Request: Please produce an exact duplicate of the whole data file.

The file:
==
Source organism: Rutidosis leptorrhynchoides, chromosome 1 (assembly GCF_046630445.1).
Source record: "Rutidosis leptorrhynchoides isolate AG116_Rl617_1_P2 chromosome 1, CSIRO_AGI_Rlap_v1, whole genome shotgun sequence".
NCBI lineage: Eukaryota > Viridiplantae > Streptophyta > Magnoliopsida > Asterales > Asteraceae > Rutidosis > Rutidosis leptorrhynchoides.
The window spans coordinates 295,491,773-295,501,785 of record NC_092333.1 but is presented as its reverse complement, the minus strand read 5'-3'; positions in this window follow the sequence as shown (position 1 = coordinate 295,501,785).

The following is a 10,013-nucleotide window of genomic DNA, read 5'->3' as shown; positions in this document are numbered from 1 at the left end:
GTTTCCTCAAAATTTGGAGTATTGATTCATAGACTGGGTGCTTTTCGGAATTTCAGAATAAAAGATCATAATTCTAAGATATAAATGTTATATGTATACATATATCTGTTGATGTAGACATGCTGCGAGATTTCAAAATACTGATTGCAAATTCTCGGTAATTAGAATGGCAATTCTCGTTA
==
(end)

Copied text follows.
Source organism: Rutidosis leptorrhynchoides, chromosome 1 (assembly GCF_046630445.1).
Source record: "Rutidosis leptorrhynchoides isolate AG116_Rl617_1_P2 chromosome 1, CSIRO_AGI_Rlap_v1, whole genome shotgun sequence".
NCBI lineage: Eukaryota > Viridiplantae > Streptophyta > Magnoliopsida > Asterales > Asteraceae > Rutidosis > Rutidosis leptorrhynchoides.
The window spans coordinates 295,491,773-295,501,785 of record NC_092333.1 but is presented as its reverse complement, the minus strand read 5'-3'; positions in this window follow the sequence as shown (position 1 = coordinate 295,501,785).

The following is a 10,013-nucleotide window of genomic DNA, read 5'->3' as shown; positions in this document are numbered from 1 at the left end:
GTTTCCTCAAAATTTGGAGTATTGATTCATAGACTGGGTGCTTTTCGGAATTTCAGAATAAAAGATCATAATTCTAAGATATAAATGTTATATGTATACATATATCTGTTGATGTAGACATGCTGCGAGATTTCAAAATACTGATTGCAAATTCTCGGTAATTAGAATGGCAATTCTCGTTA